Analysing Lady Lazarus Sylvia Plath English Literature Essay

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In "Lady Lazarus" by Sylvia Plath, there are many different poetic devices that are chose to portray the speakers tone. Throughout the poem, the speaker seems to be talking about death at a glance it seems like she is happy with the though of death. But if we dissect the literary elements that Plath uses we can see that death is far from a happy topic, it is disastrous to her. The speakers tone throughout the poem tells us how depressed she is about the entire idea of death. Plath uses diction, images, sounds and repetition to set up the foundation of the poem. The choice of words used throughout this poem helps portray the tone. The images that are described through the speaker's experiences on death show her emotions about death. These events give a vivid description which helps us understand her attitude towards death. The repetition and sounds set a certain mood and stress on some important aspects of death. Through these literary methods it helps the reader get a better understanding of Plath's true feelings towards death.

Also, there are words that describe actions taking place when death attempts occur. For example, "annihilate" (24), "The peanut-crunching crowd / Shoves in to see" (26-27), "I rocked shut" (39) and "That knocks me out" (56) shows negative action towards death. First of all, annihilate means to destroy, which gives a downbeat connotation towards the tone of the poem. Then, the crowd refers to the others and their discouragement in this woman's life, which leads to disappointment and an unconstructive tone towards death in the poem. Then the last two examples describe the speaker's feelings towards a hopeless end to life. This type of diction used to accentuate the tone of the poem further supports the pessimistic nature.

Lastly, another use of diction in Plath's poem is words associated with death and therefore, internally affect the tone of the poem. First, in line fourteen they use the word "vanish" which means to go away and never come back. This word is directly related to what death means and in using this word suggests that there is death involved in this particular poem, and the attitude towards it is not positive. Also, with the use of words like this explain why there is a lot of animosity towards death and the activities that support it, "Soon, soon the flesh / The grave cave". These connotations in this poem talk and discuss death in general. The key words in this example that show death is "flesh" and "grave cave". Normally, people do not talk about flesh unless they are discussing the skin of a dead person. Then, in the next line choosing the words grave cave shows again the horrible connotation towards death because that describes where people lay in peace, when they have passed away. Again showing what she knows and wants when she dies is expressed by her fears signified by the connotation of the cave. The cave indicates a hiding place or somewhere to go and get away or hide from one's problems. Lastly, "I do it so it feels like hell" (46) point outs very clearly her approach towards death and with the use of the word, "hell" viewing the connections of her wants in pain, both in the present and in the future. This line indicates that hatred towards her life and others influences in general depicts her depressing tone of the poem. This also, correlates to her boring and lonely life she lives. This is why diction is a very essential tool that Plath uses to show her emotional journey of death and her attitude towards it. As shown through many different word choices it expresses her true feelings towards this issue and the down, depressing tone that she has on death.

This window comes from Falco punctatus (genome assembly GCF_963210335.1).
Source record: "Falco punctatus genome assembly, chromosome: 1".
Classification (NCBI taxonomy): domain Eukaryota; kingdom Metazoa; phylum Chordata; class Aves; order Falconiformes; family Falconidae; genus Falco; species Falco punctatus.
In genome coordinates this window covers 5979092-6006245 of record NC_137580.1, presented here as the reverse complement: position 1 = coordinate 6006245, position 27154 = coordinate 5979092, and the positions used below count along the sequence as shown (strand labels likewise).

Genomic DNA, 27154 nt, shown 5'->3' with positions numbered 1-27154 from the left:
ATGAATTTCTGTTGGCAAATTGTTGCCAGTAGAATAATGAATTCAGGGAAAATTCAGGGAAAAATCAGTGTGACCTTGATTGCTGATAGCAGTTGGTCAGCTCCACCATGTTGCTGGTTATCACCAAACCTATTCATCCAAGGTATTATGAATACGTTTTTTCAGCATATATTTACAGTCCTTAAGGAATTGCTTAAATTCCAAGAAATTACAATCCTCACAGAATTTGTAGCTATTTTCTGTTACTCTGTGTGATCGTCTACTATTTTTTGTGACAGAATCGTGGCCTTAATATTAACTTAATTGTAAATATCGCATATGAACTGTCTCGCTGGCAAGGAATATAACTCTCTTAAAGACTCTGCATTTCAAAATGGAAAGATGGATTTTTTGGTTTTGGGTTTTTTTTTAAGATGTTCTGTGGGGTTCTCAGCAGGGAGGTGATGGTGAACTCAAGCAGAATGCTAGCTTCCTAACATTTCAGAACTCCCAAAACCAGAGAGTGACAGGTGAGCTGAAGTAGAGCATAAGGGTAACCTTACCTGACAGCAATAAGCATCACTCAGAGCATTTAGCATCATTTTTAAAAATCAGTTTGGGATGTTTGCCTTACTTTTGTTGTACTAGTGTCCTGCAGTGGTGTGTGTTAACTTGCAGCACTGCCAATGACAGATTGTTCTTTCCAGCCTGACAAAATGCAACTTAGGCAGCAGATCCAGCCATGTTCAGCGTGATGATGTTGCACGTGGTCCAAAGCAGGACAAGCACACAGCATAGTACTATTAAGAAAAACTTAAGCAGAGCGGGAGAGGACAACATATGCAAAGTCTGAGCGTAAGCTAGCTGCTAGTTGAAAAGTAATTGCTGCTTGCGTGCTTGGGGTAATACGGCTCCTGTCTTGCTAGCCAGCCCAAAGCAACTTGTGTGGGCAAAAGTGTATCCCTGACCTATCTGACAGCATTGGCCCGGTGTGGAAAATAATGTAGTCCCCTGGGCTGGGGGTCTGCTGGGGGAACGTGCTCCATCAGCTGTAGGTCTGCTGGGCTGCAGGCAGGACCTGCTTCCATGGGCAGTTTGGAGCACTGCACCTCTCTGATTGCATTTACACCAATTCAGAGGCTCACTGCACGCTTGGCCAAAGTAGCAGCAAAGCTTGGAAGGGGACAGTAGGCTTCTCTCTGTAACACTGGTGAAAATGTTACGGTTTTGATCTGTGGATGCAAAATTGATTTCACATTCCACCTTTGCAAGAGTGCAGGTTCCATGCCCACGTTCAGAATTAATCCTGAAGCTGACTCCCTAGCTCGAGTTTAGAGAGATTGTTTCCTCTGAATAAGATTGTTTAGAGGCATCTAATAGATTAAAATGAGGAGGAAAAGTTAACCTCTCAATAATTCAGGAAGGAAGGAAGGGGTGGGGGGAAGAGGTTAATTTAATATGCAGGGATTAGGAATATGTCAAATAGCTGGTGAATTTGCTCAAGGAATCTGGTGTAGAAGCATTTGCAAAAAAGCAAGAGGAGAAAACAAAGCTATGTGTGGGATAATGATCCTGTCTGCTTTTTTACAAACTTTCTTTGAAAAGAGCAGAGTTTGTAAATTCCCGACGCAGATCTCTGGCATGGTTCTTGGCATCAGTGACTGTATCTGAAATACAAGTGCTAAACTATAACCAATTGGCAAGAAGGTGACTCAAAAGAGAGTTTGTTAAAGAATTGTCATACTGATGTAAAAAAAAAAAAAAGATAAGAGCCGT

As examples show, diction is one of the most essential poetic devises that Plath uses to enhance the attitude and tone of the poem. In addition to diction, imagery is another poetic devise that Plath applies to the context of the poem to augment the miserable tone. Through many of these images it vividly describes an event that associates with death. The first disturbing image that Plath brings into play is a description of her skin, "my skin / Bright as a Nazi lampshade". This picture described correlates to the Nazis and how they used the skins of Jewish victims to make lampshades. This type of description defiantly shows vividly that the tone of the poem is far from joy and happiness. Another negative connotation to Jews is "A paperweight, / My face a featureless, fine / Jew linen" (7-9). This image again shows the ugliness of this woman and how she views herself, which suggests the down and revolting tone the speaker has towards life and death. Another description of the face that negatively describes the speaker, which in turn helps to determine the feeling of the tone, is "The nose, the eye pits, the full set of teeth? / The sour breath" (13-14). These features of the woman's face described here are those of someone who is sick, dying or dead. When reading these lines, the images that come into mind are disgusting and disturbing, which support and emphasize the horrible tone throughout the poem.